Despite some of the nastiest attacks that the Republicans could offer up, he never took the bait, instead continuing to offer up his policies, his solutions and his request for ALL Americans to rise to the challenge.

He survived many of the Republican surprises, the preacher problems, the questionable Republican smears and the always underlying issue of race. It has been a baptism by fire; never rattled he has continued to stay on message, calm, lucid and determined to get his message out.

A symbolic difference from what has been going on over on the Republican side of the campaign trail for the last two months.

John McCain is a good man; he has paid his dues to America in so many ways for a good portion of his life. Politically he deserved a better fate, but the nature of his campaign this time around as apparently prescribed by the Republican back rooms has not been his finest hour. Had he returned to the political fighter of 2000, the one with the working political compass, this very well may have been his greatest achievement. As it is, he allowed the darker forces of the Republicans to frame his campaign and it has left many mourning the fact that an American icon’s final laps have not been the best that he could have offered.

While nothing is ever a guarantee, the Obama campaign provided something that the Republicans never seemed to be able to grasp, he offered ideas, a chance to once again dream for better days! He provided a glimpse that he offers up a very different agenda than the last eight years of greed, suspicion, fear and frustration that the George Bush White House provided.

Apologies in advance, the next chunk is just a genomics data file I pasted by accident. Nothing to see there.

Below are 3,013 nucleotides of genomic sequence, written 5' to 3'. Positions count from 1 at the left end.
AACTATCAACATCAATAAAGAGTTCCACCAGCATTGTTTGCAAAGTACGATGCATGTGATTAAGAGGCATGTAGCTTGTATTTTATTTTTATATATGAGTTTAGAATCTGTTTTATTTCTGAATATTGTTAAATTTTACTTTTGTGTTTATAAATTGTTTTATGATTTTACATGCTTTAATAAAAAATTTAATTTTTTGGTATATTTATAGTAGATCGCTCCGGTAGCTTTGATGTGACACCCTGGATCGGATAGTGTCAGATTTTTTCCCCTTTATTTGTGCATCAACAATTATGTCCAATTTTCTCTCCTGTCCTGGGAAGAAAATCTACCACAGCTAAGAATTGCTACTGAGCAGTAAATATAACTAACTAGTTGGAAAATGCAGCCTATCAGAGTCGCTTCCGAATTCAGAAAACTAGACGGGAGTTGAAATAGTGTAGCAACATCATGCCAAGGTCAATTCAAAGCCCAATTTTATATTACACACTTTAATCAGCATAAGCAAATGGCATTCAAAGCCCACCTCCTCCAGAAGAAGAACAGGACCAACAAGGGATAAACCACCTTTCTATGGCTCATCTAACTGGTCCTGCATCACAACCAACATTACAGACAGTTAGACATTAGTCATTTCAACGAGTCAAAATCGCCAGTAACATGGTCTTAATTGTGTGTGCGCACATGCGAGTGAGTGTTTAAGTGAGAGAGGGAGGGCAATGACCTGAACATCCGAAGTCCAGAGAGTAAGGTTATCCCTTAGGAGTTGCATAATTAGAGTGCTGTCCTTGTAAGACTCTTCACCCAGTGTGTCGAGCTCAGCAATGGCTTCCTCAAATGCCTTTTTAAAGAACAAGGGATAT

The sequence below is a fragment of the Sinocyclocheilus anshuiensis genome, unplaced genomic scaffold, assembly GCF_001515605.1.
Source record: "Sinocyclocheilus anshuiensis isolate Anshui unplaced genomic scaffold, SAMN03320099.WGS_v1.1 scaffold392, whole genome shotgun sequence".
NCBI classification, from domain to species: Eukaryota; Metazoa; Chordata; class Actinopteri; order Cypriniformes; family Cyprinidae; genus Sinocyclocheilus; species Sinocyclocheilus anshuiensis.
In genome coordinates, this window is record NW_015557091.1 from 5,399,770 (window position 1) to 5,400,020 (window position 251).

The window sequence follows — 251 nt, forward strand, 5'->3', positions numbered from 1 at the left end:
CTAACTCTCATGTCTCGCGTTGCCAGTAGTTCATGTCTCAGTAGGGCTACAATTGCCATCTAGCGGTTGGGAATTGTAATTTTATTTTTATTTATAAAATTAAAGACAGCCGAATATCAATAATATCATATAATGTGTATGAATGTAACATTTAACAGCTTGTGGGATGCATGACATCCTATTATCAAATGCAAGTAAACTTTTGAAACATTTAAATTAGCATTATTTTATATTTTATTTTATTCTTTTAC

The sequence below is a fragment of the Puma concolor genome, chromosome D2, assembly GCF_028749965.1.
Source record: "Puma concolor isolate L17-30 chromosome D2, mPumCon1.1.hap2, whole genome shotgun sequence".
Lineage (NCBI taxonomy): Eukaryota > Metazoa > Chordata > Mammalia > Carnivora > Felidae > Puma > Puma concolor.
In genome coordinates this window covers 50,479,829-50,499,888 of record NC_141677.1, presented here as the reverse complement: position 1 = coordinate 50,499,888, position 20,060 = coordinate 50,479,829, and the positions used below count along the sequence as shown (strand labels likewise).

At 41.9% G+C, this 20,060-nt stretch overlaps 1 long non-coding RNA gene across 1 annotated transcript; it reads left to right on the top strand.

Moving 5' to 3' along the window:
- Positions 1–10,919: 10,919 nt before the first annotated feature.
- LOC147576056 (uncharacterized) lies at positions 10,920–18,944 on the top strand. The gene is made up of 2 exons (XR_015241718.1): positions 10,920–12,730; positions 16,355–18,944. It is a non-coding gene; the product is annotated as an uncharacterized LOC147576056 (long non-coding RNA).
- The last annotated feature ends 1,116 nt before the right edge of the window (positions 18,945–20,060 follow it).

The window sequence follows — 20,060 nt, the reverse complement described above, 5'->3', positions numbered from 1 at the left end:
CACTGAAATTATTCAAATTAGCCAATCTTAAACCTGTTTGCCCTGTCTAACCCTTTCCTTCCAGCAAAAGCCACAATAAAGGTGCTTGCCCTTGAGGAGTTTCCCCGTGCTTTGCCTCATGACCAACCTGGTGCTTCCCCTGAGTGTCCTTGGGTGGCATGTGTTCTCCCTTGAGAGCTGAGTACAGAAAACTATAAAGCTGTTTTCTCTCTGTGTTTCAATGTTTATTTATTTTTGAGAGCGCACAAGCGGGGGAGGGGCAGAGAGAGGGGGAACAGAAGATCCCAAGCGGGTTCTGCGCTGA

If America can put aside the past and take a chance on the future, it may indeed mark a historic new day for America.

Barack Obama surely doesn’t have all the answers, and will no doubt make a mistake or two along the way should he become President. As is always the case, the higher the expectations, the greater the potential for disappointment.

Should he prove to be victorious on Tuesday, he will take the helm of a nation with many problems, a collection of left over’s from the past regime that seem daunting and more than a little terrifying. Issues that make one wonder why anyone would want the job and if even the most hopeful of candidates can ever tackle the numerous challenges ahead.

But Senator Obama has offered something that hasn’t been seen in the USA for a long, long time, the prospect of a return to some of the values that Americans cherish, but seem to have let slip away over the years.

Hope for the future, adherence to a constitution that protects all Americans, the offer of the hand up for those that need help the most and the communal covenant that the nation works best when they are pulling together rather than being divided.

Obama is the promise of hope; the promise of a sense of true change.

You have to hope that they take the plunge and move their nation forward. As they head for their polling booths today, they cast a vote for a future history and their decision on this first Tuesday of November is one that will echo around the world.